2016 was a record year for United States hop growers.
“We had more acres in production in the U.S. than at any other time in history,” said Bill Elkins, an account manager with Hopsteiner, a Yakima Valley-based firm that grows, trades, breeds and processes hops.
Since 2012, U.S. hop production has increased by 50 percent, according to the U.S. Department of Agriculture. The majority of the U.S. hop production comes from the Pacific Northwest, with 51,115 acres of hops planted in Oregon, Idaho and Washington, and a record-high 91.8 million pounds of hops are expected to be harvested from the region this year.
Those hops, most of which have already been purchased under contract by brewers, will find their way into thousands of different brews in 2017.
Proprietary hops — several of which are coming from Hopsteiner’s hop-breeding program — are accounting for a majority of the increases in the U.S., Elkins said. That’s due to the growth of the craft brewing industry, which has grown to more than 4,900 breweries, according to recent figures shared by the Brewers Association.
But a greater quantity of hops grown doesn’t automatically equate to a higher quality crop. So how did the 2016 crop fare?
“This year’s crop was some of the best hops that I’ve ever seen,” Elkins added. “The aromas were wonderful. And we didn’t have any shortages.”
While the final numbers won’t be available until December, Elkins said anecdotal evidence points to cooperative weather and a favorable climate for growing hops as reasons why the 2016 crop was so good. He described this year’s crop as “good clean green crops” with “nice aromas,” noting that it was free of pests, disease and heat pressure. There were also no shortages in 2016 as there had been in the last two-to-three years with certain hop varieties, Elkins said.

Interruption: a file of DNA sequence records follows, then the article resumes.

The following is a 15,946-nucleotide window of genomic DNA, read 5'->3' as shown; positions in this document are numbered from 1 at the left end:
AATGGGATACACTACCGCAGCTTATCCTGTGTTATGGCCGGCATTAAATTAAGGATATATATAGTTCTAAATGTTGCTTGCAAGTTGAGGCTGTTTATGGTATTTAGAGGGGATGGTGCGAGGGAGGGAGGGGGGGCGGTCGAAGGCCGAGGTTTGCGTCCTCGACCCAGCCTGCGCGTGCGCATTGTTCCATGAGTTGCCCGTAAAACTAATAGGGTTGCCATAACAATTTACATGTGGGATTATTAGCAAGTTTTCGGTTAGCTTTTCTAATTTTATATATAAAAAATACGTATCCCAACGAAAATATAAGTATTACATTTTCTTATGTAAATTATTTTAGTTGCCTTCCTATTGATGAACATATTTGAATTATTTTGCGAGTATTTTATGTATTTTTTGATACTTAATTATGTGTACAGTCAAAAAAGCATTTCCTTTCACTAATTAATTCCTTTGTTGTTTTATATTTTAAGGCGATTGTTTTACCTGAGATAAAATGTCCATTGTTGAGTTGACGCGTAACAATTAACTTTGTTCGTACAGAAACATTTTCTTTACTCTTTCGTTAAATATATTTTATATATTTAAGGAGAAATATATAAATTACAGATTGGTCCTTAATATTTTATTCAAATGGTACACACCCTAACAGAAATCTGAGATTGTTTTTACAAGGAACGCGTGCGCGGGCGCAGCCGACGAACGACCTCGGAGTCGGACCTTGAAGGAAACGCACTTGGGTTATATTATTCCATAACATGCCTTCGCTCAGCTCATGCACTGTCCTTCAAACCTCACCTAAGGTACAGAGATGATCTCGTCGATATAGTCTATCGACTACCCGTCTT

To meet an increasing demand for certain hops, Elkins said Hopsteiner is continuing to increase its acreages and planting several new varieties, three of which are five years or newer. In particular, Hopsteiner has increased the production of Lemondrop, Calypso, Eureka and Denali — the company’s newest proprietary blend that has yet to get a widespread commercial beer release.
Looking toward the future, Elkins said Hopsteiner is working on two new experimental hops — a creamsicle with an orange vanilla taste and “big berry bomb,” which tastes of strawberry jam and red licorice — that he’s excited to eventually see in commercial releases.
“They translate almost exactly to finished beer in pale ales,” Elkins said.
However, those hops are still about three years away from being seen in larger-batch beers, Elkins said.
“You have to be very patient, which isn’t very easy,” he said.